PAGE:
Progress Report

Yesterday marked the beginning of Week #3 for my chemoradiation treatment. By now, the cummulative effects of daily radiation have started to appear.  This includes oral mucositis (where the mucosal lining of the mouth breaks down forming ulcers) and xerostomia (dry mouth). The World Health Organization (WHO) Oral Toxicity Scale measures anatomical, symptomatic, and functional components of oral mucositis¹. The scale ranges from Grade 0 (no oral mucositis) to Grade 4 (unable to eat solid food or liquids). The majority of head and neck cancer patients (83%) who are receiving radiation therapy develop oral mucositis and 29% develop severe oral mucositis².

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Oral mucositis ulcer on side of my tongue

My current assessment would be WHO Grade 2, which means that I can still eat solid foods despite the presence of ulcers (see photo of the single ulcer on the side of my tongue). Recall that I started taking Caphosol® at the start of my chemoradiation treatment. This oral rinse has been shown to reduce the severity and duration of oral mucositis in a clinical study. The study design used a different oral mucositis scale devised by the National Institute of Dental and Craniofacial Research (NIDCR), which ranks oral mucositis on a 0-5 scale where I would presently be at Grade 2 (single ulcer <1 cm). Results from the study demonstrated a peak Grade 1.38 for patients using Caphosol compared to Grade 2.41 for the placebo group. Accordingly, it will be interesting to see whether or not I develop additional ulcers or more severe oral mucositis to help determine the benefit of using Caphosol.

I received a progress report during my appointment with Dr. Nancy Lee, my radiation oncologist at Memorial Sloan-Kettering Cancer Center (MSKCC). The results are encouraging, as the tumor has markedly decreased in size over the first two weeks of therapy – characteristic for my type of cancer. The better news was that the PET imaging study looking at levels of oxygen deficiency (hypoxia) in the tumor tissue showed dramatic improvement. In particular, the pre-treatment scan showed “mild” radiotracer uptake in the primary tumor (right tonsil) and “intense” radiotracer uptake in the neck lymph node, indicating a significant amount of hypoxic tumor cells that are generally more resistant to radiation and many anticancer drugs. However, the most recent PET scan showed “no” radiotracer uptake in the primary tumor and only “mild” persistent uptake in the neck lymph node. Unfortunately, the fact that there is still some hypoxia means that they won’t be able to reduce the amount of radiation to the neck node, which could have reduced some of the side effects.

This morning I had my follow-up hearing test, which showed no change from pre-treatment.  This is also good news, as the chemotherapy (cisplatin) can sometimes cause hearing loss. Next week will be my second round of chemotherapy on both Monday and Tuesday. I’m hoping that this cycle will be less eventful than the first and that I don’t contract the flu or have any other surprises.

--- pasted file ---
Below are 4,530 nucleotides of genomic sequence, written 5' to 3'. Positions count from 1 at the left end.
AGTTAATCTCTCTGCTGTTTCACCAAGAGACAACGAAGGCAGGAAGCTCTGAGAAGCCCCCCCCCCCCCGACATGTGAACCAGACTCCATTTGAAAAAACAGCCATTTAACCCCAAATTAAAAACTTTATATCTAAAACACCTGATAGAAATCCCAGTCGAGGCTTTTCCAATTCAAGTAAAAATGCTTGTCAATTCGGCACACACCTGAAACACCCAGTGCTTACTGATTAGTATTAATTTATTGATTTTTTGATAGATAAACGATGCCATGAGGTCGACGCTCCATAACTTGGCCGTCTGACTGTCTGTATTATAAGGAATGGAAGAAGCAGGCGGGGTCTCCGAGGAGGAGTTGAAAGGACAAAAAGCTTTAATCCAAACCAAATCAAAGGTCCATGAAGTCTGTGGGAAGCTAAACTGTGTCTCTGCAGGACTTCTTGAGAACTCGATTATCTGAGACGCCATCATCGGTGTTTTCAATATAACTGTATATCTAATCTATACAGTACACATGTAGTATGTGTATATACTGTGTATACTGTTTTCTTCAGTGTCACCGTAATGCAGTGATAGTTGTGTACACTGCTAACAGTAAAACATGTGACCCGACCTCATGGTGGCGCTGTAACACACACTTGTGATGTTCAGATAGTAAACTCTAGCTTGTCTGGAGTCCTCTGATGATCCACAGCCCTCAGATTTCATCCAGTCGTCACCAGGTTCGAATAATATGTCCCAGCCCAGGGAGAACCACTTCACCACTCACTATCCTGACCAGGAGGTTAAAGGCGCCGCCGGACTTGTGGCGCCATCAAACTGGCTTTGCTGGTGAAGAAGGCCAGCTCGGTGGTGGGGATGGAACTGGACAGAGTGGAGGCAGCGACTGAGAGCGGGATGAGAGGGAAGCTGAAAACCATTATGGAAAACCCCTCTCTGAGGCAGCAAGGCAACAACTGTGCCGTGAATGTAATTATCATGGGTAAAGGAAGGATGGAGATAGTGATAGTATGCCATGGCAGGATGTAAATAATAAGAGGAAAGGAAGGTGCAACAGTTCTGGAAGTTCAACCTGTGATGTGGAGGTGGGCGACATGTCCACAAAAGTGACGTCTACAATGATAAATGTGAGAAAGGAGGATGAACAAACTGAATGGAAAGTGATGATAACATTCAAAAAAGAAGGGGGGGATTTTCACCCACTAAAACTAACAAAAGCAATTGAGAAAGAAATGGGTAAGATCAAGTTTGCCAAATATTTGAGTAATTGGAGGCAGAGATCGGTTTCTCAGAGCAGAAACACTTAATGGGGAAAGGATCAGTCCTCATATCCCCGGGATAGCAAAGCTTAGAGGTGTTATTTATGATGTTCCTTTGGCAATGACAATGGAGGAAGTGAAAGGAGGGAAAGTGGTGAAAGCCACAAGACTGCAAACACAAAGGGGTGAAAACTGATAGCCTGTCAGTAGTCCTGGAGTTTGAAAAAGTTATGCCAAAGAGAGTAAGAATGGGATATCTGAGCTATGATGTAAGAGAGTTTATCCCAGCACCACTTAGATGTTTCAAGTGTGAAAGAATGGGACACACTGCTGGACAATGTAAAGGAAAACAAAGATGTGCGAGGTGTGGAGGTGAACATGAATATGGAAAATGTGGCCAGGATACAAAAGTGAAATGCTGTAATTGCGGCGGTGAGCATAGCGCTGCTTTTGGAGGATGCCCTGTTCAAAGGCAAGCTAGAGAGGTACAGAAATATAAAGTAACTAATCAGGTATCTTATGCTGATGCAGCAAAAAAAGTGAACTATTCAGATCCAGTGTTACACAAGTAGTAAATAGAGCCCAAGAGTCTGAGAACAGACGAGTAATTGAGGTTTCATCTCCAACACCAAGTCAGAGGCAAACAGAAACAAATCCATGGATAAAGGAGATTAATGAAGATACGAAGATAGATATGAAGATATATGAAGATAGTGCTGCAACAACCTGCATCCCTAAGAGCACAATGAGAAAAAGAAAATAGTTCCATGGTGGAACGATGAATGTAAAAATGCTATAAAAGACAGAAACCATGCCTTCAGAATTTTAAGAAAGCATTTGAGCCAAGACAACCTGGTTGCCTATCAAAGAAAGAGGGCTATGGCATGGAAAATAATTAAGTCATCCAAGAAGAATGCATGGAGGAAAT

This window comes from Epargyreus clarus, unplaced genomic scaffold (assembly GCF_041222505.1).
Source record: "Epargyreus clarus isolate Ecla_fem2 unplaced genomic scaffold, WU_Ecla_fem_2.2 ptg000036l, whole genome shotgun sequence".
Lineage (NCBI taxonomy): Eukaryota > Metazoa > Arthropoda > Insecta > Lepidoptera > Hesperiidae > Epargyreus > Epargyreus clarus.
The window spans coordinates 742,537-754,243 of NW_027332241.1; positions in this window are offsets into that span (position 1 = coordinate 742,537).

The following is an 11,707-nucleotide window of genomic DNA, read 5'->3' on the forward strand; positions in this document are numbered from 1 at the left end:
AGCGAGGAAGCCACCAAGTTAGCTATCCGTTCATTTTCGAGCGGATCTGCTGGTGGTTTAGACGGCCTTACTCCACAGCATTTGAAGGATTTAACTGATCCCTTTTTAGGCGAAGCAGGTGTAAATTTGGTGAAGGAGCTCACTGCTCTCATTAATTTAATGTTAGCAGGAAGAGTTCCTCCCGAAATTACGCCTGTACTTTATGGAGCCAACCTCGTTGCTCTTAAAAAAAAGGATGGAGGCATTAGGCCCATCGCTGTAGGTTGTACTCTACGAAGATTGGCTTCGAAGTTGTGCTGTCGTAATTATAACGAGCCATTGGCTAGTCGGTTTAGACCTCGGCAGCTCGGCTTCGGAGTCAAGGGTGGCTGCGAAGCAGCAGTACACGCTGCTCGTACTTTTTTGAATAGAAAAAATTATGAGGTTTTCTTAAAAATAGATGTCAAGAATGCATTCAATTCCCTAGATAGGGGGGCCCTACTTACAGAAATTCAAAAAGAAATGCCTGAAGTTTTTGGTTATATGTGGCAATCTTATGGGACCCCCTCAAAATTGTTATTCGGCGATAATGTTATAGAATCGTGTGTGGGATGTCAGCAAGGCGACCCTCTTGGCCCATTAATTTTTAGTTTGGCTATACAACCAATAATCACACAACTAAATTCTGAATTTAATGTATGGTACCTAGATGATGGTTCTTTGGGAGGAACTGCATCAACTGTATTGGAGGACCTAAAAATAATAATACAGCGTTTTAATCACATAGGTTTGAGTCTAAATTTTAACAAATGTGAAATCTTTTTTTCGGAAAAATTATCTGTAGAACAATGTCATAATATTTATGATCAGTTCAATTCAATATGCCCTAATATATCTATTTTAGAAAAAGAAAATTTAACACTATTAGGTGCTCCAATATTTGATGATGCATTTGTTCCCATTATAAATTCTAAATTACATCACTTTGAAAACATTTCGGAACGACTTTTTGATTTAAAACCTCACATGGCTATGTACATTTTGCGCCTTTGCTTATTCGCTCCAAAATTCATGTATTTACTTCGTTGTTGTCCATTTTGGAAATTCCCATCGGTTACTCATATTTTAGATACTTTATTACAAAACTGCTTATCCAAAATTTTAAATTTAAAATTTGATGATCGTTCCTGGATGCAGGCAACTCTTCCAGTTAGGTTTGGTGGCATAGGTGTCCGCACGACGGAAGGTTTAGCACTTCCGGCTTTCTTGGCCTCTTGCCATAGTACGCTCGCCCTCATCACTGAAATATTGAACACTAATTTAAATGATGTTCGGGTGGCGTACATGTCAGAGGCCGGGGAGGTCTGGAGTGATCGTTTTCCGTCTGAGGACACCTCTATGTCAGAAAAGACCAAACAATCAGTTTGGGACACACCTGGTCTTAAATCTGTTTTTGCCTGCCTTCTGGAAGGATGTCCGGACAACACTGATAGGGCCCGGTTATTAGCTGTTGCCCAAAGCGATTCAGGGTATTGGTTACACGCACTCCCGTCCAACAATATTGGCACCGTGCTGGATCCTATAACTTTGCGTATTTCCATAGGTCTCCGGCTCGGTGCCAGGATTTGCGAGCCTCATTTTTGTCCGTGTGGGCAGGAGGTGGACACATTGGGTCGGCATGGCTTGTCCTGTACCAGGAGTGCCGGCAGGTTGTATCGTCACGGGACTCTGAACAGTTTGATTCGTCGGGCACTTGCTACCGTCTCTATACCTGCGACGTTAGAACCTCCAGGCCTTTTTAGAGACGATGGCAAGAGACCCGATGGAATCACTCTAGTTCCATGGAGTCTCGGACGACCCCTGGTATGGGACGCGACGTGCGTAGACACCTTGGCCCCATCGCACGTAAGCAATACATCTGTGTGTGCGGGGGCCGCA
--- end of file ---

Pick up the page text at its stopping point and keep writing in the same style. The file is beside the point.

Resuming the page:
¹ World Health Organization. WHO Handbook for Reporting Results of Cancer Treatment. Geneva, Switzerland: World Health Organization; 1979:15-22.

² Vera-Llonch M, Oster G, Hagiwara M, Sonis S. Oral mucositis in patients undergoing radiation treatment for head and neck carcinoma. Cancer. 2006;106:329–36.

The Impatient Patient

One of the hardest aspects of having my particular type of cancer is the fact that it has spread to a cervical lymph node on my neck that is both visible and palpable.  I am reminded of the disease every time I look in the mirror or place my hand on the area. As a result, I am quite anxious to get started with treatment despite the associated side effects. I just want it gone – now!  Christmas day will be exactly one month since I first discovered the growth and I cannot help but feel that the cancer is being given too much time to grow and spread.

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I mistakenly envisioned that following a “formal” cancer diagnoses (which itself takes some time waiting for biopsy and imaging results…), a SWAT team of physicians rushed in to promptly start therapy.  In reality, however, it can take weeks to schedule appointments with some doctors.  For some procedures, such as radiation therapy with IMRT, the process also involves complex treatment planning to deliver dose to the tumor and spare normal tissue and getting fitted for a special reinforced thermoplastic mask to hold the patient within a few millimeters for consistency each day of therapy.

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Upon starting daily radiation and chemotherapy, I plan on doing a series of self-portraits to document the associated changes in physical appearance over the 7-week treatment cycle.  In preparation, I took a self-portrait today so that you can see the difference in size between the right side of my neck (blue lighting; site of the cancerous lymph node) and the left side (red lighting; normal side).

To help put this in perspective, I also included a comparable image from my recent PET scan that shows the relevant lymph node as a highlighted/glowing mass in the same general area. In case you were wondering or alarmed – no, I don’t have brain cancer.  The brain also lights up on a PET scan in extremely intelligent individuals.  Just kidding – the brain always lights up as glucose is the predominant substrate for brain metabolism and PET imaging utilizes radiolabeled glucose.